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Thursday, 6 June, 2002, 11:34 GMT 12:34 UK
Rail network 'still unreliable'
Train delays
Punctuality is worse than before the Hatfield crash
Train services are slowly improving but are still not as reliable as they were before the Hatfield rail crash, latest figures show.

Just 80.9% of trains ran on time between January and March this year, according to figures by the Strategic Rail Authority (SRA).

That is a marked improvement on the previous quarter, when only 71.3% of trains were on time.

Trains on time
Most: Island Line (96%)
Average: 80.9%
Least: GNER (69.2%)
23 of 25 train companies had improved
Most improved: Connex South Eastern (16%)

But it still means one in five trains is late - only marginally up on the period shortly after the October 2000 crash, when one in four trains were late because of numerous speed restrictions.

And it is much worse than the period before the crash, where only about one in 10 trains ran late.

'Good news'

Richard Bowker, chairman of the SRA, told BBC News the figures painted a picture of a slowly improving industry, but he hoped there was more to come.

"It is encouraging, we're seeing performance moving in the right direction, but there's absolutely no complacency. There's a huge amount to do."

Click here to see each train company's performance

"The entire industry [is] working together in a way it's never really worked together before since privatisation. There's an enormous amount of focus."

Philip Benham of the Association of Train Operating Companies (Atoc) said the figures were "going in the right direction" following a difficult period for the railways.

"I don't think we should underestimate the scale of the problems faced following Hatfield - we've really had a tremendous job to bring back reliability and punctuality.

"Certainly we're not complacent, we still have a tremendous amount to do, but it's encouraging not only for the industry but also for passengers."

Prices Jan 2001-2002
Overall, up by 2%
Standard class up 1.5%
First class up 6%
In London and SE down 0.1%
Regional up 2%
Long-distance and high-speed up 5.1%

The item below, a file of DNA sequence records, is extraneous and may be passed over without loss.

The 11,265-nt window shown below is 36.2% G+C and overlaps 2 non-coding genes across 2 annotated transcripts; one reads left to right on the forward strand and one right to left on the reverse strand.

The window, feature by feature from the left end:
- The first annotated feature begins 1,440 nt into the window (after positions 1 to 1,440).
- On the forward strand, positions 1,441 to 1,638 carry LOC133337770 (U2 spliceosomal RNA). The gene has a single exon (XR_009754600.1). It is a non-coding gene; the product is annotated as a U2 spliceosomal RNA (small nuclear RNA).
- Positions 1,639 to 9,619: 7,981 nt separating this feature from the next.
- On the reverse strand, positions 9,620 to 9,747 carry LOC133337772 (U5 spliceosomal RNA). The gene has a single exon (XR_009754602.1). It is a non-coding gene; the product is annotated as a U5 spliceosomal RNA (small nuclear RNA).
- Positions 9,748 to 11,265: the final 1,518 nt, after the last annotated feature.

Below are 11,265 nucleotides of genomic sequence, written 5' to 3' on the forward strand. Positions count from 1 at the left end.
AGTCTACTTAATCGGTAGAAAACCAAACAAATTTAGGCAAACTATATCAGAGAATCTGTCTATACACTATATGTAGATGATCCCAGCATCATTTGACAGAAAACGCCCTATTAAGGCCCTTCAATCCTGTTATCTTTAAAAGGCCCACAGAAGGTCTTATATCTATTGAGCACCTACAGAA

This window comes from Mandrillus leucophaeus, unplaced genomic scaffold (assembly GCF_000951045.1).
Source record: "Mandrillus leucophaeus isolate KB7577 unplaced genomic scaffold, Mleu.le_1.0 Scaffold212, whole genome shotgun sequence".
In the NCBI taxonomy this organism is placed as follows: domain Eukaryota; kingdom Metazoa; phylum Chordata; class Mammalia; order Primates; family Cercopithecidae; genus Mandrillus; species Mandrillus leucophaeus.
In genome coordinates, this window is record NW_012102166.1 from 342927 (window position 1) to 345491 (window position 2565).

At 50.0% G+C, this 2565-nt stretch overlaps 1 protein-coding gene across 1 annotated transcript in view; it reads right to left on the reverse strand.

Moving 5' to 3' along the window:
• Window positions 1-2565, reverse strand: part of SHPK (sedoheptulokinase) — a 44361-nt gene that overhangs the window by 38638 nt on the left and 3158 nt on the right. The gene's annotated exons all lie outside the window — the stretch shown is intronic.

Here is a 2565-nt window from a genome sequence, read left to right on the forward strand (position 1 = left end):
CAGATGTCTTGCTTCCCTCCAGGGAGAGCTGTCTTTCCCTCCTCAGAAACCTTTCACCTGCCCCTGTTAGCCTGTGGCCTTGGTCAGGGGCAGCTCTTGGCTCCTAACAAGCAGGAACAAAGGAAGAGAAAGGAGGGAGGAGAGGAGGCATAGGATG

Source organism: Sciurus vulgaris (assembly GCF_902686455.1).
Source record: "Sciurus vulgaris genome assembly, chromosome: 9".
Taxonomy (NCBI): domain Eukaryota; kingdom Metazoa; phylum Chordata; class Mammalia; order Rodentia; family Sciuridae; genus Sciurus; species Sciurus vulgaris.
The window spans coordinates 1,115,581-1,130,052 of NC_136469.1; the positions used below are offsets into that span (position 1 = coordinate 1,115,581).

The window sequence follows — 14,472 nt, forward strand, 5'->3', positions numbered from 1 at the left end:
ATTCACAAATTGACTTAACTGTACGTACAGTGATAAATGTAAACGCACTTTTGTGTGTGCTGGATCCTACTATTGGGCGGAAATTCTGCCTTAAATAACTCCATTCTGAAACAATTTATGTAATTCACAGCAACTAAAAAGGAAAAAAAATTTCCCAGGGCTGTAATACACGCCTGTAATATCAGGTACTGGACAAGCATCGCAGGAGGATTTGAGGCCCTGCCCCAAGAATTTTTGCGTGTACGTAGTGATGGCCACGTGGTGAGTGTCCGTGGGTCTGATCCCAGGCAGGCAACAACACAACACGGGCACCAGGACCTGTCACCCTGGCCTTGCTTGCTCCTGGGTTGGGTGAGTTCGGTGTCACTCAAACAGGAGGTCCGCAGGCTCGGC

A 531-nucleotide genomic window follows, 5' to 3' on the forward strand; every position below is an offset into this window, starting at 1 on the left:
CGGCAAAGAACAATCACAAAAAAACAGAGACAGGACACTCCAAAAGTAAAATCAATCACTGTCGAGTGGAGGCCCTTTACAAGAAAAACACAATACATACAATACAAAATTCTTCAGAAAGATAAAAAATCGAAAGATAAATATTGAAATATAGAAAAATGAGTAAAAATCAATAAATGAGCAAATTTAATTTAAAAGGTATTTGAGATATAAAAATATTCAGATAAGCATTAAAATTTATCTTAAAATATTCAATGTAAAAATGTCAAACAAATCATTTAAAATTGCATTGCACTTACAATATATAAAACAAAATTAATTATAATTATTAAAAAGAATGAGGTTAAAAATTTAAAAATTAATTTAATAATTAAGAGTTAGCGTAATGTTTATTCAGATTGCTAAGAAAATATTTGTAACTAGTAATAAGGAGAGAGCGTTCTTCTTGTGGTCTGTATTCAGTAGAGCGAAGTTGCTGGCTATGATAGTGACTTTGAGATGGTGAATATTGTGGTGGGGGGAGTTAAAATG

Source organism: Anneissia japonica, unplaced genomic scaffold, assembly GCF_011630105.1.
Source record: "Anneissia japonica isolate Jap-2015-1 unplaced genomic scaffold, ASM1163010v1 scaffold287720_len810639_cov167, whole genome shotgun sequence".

Inflation: 1.3%

Alistair Darling, the new Secretary of State for Transport, also said he was "pleased" but wanted more.

"There is though a very long way to go to achieve the levels of performance and reliability we all want."

BBC transport correspondent Tom Symonds said the problem was partly the fault of the train companies, with trains breaking down, and partly due to continued problems with the track itself which would have to be addressed by Railtrack's successor.

He said the SRA was doing a lot of work to try to improve the situation, particularly in bringing the train companies together "to make the whole thing run more smoothly".

However, passengers pointed out that train travel could still be fairly miserable.

One London-Brighton commuter told BBC News: "My main frustration is not being told what's going on. When the train's late you're not told the reason, or you're even told different reasons by different people, and you just get frustrated."

Another, giving his impression of the trains he used, said: "Overcrowded, unreliable, dirty... all the rest of it."


Despite that, a second report by the SRA suggested passengers overall were becoming a little happier with the service they received.

Passenger satisfaction ratings
Highest: Island Line (92%) and Anglia (90%)
Lowest: WAGN and South West Trains (64%)
It found 73% were satisfied with their train journey on the day they were questioned, compared with 69% this time last year.

Passengers were most happy with Island Line and Anglia, and least happy with WAGN and South West Trains.

Overcrowding on London routes, although improved on eight of the 10 operators, was still a problem, said the SRA.

Four operators - Silverlink, South West Trains, Thameslink and South Central - were still exceeding overcrowding levels.

As for prices, the SRA showed a steady increase in prices on the train network as a whole.

Caps meant cheaper tickets for commuters in the south-east, but overall fares were up by 2% - higher than the rate of inflation.

Click here to return

The BBC's Simon Montague
"Three out of 10 peak time trains are delayed"
Strategic Rail Authority chairman, Richard Bowker
"Sustained improvement will take time"
BBC News Online's in-depth coverage on the state of the UK's railways

10 year rail plan

See also:

01 Jun 02 | England
26 May 02 | UK Politics
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